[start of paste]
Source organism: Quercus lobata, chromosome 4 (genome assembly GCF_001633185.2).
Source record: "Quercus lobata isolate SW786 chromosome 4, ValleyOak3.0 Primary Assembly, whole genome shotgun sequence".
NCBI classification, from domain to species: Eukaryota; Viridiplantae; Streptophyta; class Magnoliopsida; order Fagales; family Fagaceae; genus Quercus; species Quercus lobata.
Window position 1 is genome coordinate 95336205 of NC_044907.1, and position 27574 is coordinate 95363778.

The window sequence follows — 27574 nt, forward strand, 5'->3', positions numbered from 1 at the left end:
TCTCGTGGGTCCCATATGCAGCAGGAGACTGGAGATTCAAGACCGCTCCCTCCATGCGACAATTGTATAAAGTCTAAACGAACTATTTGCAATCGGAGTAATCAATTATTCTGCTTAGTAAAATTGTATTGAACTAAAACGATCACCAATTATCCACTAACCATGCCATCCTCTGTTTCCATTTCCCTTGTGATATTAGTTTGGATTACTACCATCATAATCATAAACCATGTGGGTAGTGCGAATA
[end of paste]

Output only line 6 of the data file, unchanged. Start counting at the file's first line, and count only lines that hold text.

TCTCGTGGGTCCCATATGCAGCAGGAGACTGGAGATTCAAGACCGCTCCCTCCATGCGACAATTGTATAAAGTCTAAACGAACTATTTGCAATCGGAGTAATCAATTATTCTGCTTAGTAAAATTGTATTGAACTAAAACGATCACCAATTATCCACTAACCATGCCATCCTCTGTTTCCATTTCCCTTGTGATATTAGTTTGGATTACTACCATCATAATCATAAACCATGTGGGTAGTGCGAATA